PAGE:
Antonio Cinotti: Crete Senesi near Montalcino
Often I tell people not to just come to this area for one day to visit Siena but to take a whole week to explore the terrotory around Siena. [We’d suggest staying at Dievole ]
How does one avoid the clichés of photographing in such a beautiful but much-shot area?
People who follow me on Flickr and Instagram know that I have a huge love of the Crete Senesi, in particular in the comune of Asciano. Probably this is because my family loves the paintings of Dario Neri, a Sienese painter who was my paternal grandfather’s uncle – he painted the Crete in every season. My wife works in Asciano. The way I see it, it’s just a photographer’s paradise! The soft rolling hills that are typical of this area provide a unique point of view at every time of day, from sunrise to sunset (and even at night!).
Would you share some secret photo spots with us?
My favourite spots to take photographs in this area are the names of places most people have never heard of. Baccoleno, Mucigliani, Vescona, Leonina (with the art installation Sito Transitorio), Medane, San Martino in Grania, Torre a Castello, Monte Sante Marie, also Montisi, Chiusure, San Giovanni d’Asso and Trequanda.
Antonio Cinotti: Sito Transitorio contemporary landscape artwork at sunset (2012)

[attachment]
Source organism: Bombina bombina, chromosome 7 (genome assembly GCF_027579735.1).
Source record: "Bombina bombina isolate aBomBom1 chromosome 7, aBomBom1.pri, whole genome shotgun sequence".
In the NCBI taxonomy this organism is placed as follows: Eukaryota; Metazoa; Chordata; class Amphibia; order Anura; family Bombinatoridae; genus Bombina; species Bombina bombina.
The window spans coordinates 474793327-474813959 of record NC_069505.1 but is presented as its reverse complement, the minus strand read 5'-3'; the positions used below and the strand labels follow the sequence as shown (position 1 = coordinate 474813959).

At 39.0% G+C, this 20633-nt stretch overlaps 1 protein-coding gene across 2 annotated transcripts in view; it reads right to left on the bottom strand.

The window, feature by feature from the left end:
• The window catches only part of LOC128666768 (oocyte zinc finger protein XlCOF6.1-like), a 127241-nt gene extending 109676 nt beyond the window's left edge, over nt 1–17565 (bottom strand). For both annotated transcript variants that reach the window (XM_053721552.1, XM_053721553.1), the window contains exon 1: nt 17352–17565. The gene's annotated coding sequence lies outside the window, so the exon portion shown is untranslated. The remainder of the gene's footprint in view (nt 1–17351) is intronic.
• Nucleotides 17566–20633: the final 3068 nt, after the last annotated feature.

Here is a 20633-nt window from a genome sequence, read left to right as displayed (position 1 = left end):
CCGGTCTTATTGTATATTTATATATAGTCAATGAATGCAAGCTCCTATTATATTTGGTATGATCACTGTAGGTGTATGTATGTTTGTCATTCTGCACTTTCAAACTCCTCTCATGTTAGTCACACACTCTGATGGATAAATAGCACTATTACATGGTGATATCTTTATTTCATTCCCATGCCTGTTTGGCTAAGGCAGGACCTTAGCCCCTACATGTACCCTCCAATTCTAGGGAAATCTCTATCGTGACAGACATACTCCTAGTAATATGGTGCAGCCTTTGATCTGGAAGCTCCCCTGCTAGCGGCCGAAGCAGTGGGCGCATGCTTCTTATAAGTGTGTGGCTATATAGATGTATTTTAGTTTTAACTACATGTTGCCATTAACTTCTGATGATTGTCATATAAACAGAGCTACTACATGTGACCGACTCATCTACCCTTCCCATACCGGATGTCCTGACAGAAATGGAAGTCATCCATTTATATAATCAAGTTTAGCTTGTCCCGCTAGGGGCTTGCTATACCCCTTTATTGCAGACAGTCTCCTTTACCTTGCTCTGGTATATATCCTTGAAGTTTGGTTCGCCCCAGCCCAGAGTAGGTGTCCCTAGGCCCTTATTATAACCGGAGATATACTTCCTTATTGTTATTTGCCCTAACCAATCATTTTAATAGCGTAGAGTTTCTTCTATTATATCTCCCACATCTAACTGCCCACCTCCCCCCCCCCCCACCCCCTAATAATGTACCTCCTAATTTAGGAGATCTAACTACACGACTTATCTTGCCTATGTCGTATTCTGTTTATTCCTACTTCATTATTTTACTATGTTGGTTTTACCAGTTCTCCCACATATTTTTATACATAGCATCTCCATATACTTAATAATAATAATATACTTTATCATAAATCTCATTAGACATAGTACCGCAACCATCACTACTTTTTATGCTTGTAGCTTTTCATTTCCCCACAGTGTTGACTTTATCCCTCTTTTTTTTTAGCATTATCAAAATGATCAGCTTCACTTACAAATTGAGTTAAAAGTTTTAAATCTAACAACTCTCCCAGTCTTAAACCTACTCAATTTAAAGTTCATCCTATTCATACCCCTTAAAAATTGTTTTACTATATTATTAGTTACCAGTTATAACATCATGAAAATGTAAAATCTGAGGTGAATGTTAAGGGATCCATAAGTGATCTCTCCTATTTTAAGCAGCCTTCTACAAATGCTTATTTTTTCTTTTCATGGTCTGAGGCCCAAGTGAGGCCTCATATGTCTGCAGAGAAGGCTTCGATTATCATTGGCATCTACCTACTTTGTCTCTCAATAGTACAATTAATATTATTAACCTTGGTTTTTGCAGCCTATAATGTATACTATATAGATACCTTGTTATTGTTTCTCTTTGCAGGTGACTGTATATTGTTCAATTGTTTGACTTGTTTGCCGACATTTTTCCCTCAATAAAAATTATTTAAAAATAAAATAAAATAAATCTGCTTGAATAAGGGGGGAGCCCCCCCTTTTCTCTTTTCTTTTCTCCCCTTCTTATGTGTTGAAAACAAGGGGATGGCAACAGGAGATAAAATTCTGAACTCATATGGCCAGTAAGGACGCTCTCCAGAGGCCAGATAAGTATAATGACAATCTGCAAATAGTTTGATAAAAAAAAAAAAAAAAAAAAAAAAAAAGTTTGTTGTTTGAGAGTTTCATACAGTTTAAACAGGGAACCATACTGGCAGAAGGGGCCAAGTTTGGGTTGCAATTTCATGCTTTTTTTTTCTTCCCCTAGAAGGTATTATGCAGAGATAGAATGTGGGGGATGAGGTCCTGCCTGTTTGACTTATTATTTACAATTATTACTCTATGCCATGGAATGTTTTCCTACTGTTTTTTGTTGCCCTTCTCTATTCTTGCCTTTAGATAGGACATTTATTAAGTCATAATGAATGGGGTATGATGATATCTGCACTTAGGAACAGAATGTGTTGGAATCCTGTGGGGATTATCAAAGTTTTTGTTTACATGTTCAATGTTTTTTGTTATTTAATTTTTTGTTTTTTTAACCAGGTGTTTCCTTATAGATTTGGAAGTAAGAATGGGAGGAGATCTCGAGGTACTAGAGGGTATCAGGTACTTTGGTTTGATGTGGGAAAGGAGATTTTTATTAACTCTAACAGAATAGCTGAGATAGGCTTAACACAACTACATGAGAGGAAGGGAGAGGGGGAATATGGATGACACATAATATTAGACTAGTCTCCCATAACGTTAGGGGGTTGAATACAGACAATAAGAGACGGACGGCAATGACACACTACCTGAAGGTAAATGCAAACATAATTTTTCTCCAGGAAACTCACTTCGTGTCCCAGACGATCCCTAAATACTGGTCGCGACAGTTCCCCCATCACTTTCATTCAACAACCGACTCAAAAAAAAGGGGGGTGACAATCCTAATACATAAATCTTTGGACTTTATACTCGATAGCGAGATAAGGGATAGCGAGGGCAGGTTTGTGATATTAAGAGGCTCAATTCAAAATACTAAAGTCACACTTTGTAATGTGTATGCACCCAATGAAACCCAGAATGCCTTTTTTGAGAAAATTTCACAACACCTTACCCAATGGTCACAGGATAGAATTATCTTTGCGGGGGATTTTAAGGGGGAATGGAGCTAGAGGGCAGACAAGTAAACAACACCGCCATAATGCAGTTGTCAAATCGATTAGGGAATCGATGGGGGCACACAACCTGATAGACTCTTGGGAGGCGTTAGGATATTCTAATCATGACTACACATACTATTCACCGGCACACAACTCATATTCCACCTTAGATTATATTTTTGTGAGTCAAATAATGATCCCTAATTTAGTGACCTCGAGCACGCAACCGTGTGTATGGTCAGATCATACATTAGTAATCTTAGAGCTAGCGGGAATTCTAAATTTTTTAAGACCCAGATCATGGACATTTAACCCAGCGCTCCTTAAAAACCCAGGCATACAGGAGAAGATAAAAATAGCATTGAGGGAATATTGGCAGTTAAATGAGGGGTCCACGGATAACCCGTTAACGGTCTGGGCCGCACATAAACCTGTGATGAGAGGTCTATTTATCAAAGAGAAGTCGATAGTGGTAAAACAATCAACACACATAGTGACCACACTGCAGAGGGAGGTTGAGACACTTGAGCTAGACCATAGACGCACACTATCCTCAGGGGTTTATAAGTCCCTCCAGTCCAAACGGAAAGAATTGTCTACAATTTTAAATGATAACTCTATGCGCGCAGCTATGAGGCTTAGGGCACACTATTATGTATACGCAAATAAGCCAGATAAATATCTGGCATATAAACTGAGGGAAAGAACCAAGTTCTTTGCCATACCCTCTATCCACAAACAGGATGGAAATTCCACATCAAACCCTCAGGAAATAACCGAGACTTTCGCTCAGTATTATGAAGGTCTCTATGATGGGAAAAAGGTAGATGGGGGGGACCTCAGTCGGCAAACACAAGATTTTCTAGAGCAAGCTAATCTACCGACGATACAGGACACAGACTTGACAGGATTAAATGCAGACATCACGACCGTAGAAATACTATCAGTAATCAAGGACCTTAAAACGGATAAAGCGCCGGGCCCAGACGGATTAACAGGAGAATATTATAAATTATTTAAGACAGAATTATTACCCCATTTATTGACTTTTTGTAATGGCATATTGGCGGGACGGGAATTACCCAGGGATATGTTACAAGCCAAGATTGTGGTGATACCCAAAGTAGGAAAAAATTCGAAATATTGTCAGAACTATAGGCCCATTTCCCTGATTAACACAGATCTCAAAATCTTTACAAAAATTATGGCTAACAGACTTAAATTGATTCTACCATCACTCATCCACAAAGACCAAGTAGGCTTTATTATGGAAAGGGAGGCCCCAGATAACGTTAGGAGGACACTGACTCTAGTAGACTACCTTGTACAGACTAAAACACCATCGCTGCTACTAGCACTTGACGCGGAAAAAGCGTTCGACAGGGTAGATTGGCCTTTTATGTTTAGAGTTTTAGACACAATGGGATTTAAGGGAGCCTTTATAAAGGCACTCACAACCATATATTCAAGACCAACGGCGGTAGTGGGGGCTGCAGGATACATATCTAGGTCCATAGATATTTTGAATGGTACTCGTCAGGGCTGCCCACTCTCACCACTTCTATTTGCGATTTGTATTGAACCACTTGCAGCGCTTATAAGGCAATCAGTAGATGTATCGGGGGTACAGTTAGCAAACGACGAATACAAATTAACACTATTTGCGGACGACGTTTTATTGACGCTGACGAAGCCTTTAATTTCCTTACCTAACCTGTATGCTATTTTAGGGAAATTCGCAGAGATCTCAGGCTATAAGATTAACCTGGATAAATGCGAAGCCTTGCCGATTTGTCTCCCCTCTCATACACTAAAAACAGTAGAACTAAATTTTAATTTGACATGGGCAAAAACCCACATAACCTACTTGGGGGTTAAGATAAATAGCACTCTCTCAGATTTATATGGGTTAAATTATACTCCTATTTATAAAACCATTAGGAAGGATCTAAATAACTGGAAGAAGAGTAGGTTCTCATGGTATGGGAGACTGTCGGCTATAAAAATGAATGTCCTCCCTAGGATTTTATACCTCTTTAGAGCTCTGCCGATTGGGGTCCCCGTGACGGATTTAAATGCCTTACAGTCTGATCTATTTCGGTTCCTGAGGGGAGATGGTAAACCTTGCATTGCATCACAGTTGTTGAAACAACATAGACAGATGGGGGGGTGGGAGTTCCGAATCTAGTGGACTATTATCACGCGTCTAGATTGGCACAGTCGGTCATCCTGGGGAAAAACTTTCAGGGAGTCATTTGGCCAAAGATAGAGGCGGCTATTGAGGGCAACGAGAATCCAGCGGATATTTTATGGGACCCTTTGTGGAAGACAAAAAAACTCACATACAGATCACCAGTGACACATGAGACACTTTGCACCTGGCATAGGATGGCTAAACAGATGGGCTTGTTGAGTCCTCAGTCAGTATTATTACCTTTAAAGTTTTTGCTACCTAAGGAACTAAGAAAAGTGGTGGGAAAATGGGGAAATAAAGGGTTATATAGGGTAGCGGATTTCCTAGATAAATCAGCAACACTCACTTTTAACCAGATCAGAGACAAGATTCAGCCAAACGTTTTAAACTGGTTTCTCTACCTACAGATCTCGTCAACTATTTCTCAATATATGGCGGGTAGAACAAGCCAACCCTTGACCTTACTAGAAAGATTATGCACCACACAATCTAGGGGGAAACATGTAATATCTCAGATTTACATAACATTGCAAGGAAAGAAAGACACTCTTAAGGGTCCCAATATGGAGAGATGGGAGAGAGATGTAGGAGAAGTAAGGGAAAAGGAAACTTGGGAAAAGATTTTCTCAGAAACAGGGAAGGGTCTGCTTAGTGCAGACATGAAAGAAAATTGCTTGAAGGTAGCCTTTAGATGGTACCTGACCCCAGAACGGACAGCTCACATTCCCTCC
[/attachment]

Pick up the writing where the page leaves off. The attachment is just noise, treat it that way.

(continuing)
The whole area near Asciano is beautiful as is the center of that town, so very Tuscan. I recommend heading from Taverne d’Arbia in the direction of Asciano along the Strada Lauretana, and then when you see a dirt road that isn’t private, head in there wherever you can. Driving 20 kilometers can take 5-6 hours if you take the very small roads and stop frequently to capture what you see.
What’s your favourite photo?
Until about a month ago I couldn’t have told you, but now I know – it’s this one:
Antonio Cinotti: An amazing country house in the Crete Senesi Area between Asciano and San Giovanni d’Asso
I shot it at sunrise at Baccoloeno, a splendid small town on the road from Asciano to San Giovanni d’Asso, which Flickr put in its “Explore” section which is their pick of the 500 most interesting photos on that network – amongst the over a million photos that get uploaded every day. Then Flickr posted it to their official Facebook and Twitter accounts! I almost had a heart attack. I went there three mornings when the light just wasn’t right, but obviously persistence has its benefits.
You also have a project for the promotion of your territory, Around Siena (we follow you!). Want to tell us more?
Antonio Cinotti: San Galgano with a fisheye lens
Sure! Around Siena began as a declaration of love for the province of Siena, a project that uses social media to enhance the official communication provided by the city and province, as these are currently in a chaotic moment of flux for political reasons. While institutional communication has its limits, a private initiative like ours can do whatever it wants. We’re 5 partners and we support various digital and offline activities in the area. We won a prize in 2014 for a project we proposed, in 2015 we organized a really cool photo workshop with Sandro Santioli of National Geographic on a historic train, and we have numerous projects planned for 2016.